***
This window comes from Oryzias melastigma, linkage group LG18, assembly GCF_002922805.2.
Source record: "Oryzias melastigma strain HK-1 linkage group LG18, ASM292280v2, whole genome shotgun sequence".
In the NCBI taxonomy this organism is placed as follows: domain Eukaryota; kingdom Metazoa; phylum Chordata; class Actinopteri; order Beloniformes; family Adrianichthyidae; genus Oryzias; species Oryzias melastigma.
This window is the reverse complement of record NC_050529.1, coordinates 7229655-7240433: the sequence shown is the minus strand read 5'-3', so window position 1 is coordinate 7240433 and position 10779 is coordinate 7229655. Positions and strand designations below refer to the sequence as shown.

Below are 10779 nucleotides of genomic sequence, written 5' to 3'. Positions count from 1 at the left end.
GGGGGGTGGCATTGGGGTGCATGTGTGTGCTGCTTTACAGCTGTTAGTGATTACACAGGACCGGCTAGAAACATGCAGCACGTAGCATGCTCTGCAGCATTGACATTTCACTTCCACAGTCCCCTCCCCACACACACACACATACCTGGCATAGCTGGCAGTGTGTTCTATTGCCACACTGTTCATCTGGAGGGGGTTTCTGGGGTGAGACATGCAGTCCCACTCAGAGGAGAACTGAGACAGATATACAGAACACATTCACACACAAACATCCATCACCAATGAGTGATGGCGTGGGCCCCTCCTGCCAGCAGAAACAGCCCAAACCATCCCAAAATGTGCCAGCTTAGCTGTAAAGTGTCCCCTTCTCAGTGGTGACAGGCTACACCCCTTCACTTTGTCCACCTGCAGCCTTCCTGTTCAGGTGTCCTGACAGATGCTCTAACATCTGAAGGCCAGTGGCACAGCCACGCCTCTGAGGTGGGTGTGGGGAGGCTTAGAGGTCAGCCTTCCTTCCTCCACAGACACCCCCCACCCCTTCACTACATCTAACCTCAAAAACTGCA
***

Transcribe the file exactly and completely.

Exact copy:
This window comes from Oryzias melastigma, linkage group LG18, assembly GCF_002922805.2.
Source record: "Oryzias melastigma strain HK-1 linkage group LG18, ASM292280v2, whole genome shotgun sequence".
In the NCBI taxonomy this organism is placed as follows: domain Eukaryota; kingdom Metazoa; phylum Chordata; class Actinopteri; order Beloniformes; family Adrianichthyidae; genus Oryzias; species Oryzias melastigma.
This window is the reverse complement of record NC_050529.1, coordinates 7229655-7240433: the sequence shown is the minus strand read 5'-3', so window position 1 is coordinate 7240433 and position 10779 is coordinate 7229655. Positions and strand designations below refer to the sequence as shown.

Below are 10779 nucleotides of genomic sequence, written 5' to 3'. Positions count from 1 at the left end.
GGGGGGTGGCATTGGGGTGCATGTGTGTGCTGCTTTACAGCTGTTAGTGATTACACAGGACCGGCTAGAAACATGCAGCACGTAGCATGCTCTGCAGCATTGACATTTCACTTCCACAGTCCCCTCCCCACACACACACACATACCTGGCATAGCTGGCAGTGTGTTCTATTGCCACACTGTTCATCTGGAGGGGGTTTCTGGGGTGAGACATGCAGTCCCACTCAGAGGAGAACTGAGACAGATATACAGAACACATTCACACACAAACATCCATCACCAATGAGTGATGGCGTGGGCCCCTCCTGCCAGCAGAAACAGCCCAAACCATCCCAAAATGTGCCAGCTTAGCTGTAAAGTGTCCCCTTCTCAGTGGTGACAGGCTACACCCCTTCACTTTGTCCACCTGCAGCCTTCCTGTTCAGGTGTCCTGACAGATGCTCTAACATCTGAAGGCCAGTGGCACAGCCACGCCTCTGAGGTGGGTGTGGGGAGGCTTAGAGGTCAGCCTTCCTTCCTCCACAGACACCCCCCACCCCTTCACTACATCTAACCTCAAAAACTGCA